Challenging The Validity Of Software Copyright Registrations: The Deposit Copy Requirement

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Challenging the validity of a software copyright registration is a fundamental and effective strategy for a party accused of copyright infringement. If a federal court finds that the registration is invalid, the court will dismiss the infringement suit.[1] A registration is invalid if it contains material errors.[2] While immaterial errors, such as inaccurately stating the date of the work’s creation or failing to list preexisting works or coauthors, do not jeopardize the validity of a registration, the failure to submit a “proper deposit copy” is deemed a material error, and therefore can invalidate the entire copyright registration.[3] In this article we explore methods for assessing whether a deposit copy is proper in the context of software copyright registrations.

The Deposit Copy Requirement: Examining Section 408 of The Copyright Act
Section 408 of the Copyright Act requires applicants for copyright registration to include “one complete copy” of their work as part of the application.[4] However, applicants seeking to register computer programs for copyright are permitted to instead deposit “identifying material,” consisting of the first and last 25 pages of source code.[5]

An Original Or Bona Fide Copy…And Nothing Less

A copyright registration of a computer program ideally includes either an original copy or a bona fide copy of the program.[6] An original copy consists of a clean, non-updated, unaltered copy of the software source code as it was originally published. The safest methods of source code storage to preserve an original copy are: (1) a repository within a source code control system[7] maintained by the developer of the registered software; or (2) an escrow account established with a third-party escrow agent. The preserved original copy may be utilized to produce a bona fide copy which is “virtually identical to the original” and was “produced by directly referring to the original.”[8] Unless an applicant utilizes these preservation and authentication methods, the certificate of application may be vulnerable to an invalidity challenge because the deposit copy will likely not represent a bona fide copy of the original work at the time of its creation. As a result of some applicants’ attempts to re-create original works, courts have held that an “original work” means exactly that: the deposit copy must be virtually identical to the original work and produced directly from reference to the original rather than from memory.[9]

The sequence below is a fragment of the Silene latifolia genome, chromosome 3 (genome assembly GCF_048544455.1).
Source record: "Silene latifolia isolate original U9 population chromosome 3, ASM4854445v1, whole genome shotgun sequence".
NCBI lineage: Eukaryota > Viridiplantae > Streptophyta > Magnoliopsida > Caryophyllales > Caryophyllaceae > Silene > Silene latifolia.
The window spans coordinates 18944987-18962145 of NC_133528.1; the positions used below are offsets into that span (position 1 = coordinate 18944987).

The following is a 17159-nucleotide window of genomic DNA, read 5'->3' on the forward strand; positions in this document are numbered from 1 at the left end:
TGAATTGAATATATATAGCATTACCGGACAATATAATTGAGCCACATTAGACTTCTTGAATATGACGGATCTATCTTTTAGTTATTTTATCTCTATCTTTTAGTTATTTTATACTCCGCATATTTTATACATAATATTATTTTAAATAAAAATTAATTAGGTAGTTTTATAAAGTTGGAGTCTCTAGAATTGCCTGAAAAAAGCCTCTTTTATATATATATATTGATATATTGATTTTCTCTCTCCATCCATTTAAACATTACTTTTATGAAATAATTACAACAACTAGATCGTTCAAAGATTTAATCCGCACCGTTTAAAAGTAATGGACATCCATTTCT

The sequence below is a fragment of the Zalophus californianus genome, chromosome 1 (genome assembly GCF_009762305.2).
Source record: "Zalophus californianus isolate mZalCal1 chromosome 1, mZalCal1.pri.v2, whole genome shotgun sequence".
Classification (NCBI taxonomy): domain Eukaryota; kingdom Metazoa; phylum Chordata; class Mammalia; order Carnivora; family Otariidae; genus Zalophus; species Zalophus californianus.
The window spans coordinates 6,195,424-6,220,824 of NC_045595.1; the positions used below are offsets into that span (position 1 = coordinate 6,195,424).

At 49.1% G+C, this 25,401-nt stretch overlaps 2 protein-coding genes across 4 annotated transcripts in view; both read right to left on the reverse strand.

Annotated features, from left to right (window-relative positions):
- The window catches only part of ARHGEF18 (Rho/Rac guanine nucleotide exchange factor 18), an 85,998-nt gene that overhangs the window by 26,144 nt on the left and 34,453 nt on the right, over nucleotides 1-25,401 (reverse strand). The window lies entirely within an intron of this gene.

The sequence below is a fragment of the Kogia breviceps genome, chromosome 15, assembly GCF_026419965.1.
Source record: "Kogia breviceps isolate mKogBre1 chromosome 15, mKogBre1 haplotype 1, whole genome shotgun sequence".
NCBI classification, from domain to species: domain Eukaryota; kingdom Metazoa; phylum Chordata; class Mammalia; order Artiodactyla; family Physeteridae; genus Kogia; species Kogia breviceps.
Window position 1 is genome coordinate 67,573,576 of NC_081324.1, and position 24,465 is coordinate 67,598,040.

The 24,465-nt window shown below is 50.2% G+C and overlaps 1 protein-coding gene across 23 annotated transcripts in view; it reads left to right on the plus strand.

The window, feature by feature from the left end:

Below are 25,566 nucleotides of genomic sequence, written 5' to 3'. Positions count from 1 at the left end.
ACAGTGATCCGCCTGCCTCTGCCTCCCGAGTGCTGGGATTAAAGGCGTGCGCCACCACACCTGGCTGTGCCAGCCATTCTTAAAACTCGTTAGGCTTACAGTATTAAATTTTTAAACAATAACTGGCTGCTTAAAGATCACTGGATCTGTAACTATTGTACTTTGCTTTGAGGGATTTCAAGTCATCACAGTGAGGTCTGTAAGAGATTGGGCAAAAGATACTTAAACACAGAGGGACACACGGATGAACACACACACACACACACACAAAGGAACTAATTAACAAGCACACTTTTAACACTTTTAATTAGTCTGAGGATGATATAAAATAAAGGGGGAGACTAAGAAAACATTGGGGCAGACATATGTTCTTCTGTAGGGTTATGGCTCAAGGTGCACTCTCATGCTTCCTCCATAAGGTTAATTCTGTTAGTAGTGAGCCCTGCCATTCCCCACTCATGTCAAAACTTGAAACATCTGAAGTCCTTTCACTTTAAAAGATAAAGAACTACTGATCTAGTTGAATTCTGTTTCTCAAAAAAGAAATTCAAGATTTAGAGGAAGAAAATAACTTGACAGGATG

About the Authors

Jeff Parmet is a widely respected consulting and testifying expert and the founder and managing partner of DisputeSoft (as well as a non-practicing attorney and member of the State Bar of California). He has been involved in more than 125 software disputes, and has served as a computer software expert witness in high-profile software IP cases on numerous occasions. Mr. Parmet’s 40 years’ experience in information technology includes software product development and licensing. During the past 15 years as an expert witness, Mr. Parmet has consulted and testified in software patent infringement, copyright infringement and trade secret misappropriation cases, as well as in software failure disputes. Mr. Parmet has a sub-specialty in computer forensics. He can be reached at

Brendan McParland serves as General Counsel at DisputeSoft. He works closely with clients and assists on cases related to software failure and patent infringement. Mr. McParland has helped prepare affidavits and expert reports for cases before federal district courts, the United States Court of Federal Claims, and international tribunals such as the International Trade Commission. Before joining DisputeSoft, Mr. McParland was an associate with Am Law 100 law firms handling matters involving corporate mergers and acquisitions, investment management, and complex commercial litigation. Mr. McParland can be reached at

Bryce Helfer is a student in the Graduate Tax Program at Georgetown University Law Center, with an anticipated graduation date of May 2013. Prior to enrolling at Georgetown, Mr. Helfer graduated from the University of Maryland Francis King Carey School of Law.  At DisputeSoft, Mr. Helfer researched legal topics related to copyright and patent infringement, and assisted in preparing expert reports on behalf of clients.  Before joining DisputeSoft, Mr. Helfer served as a summer associate at a mid-sized law firm handling issues relating to tax controversies, estate and trust litigation, and complex commercial lease arrangements.  Mr. Helfer can be reached at

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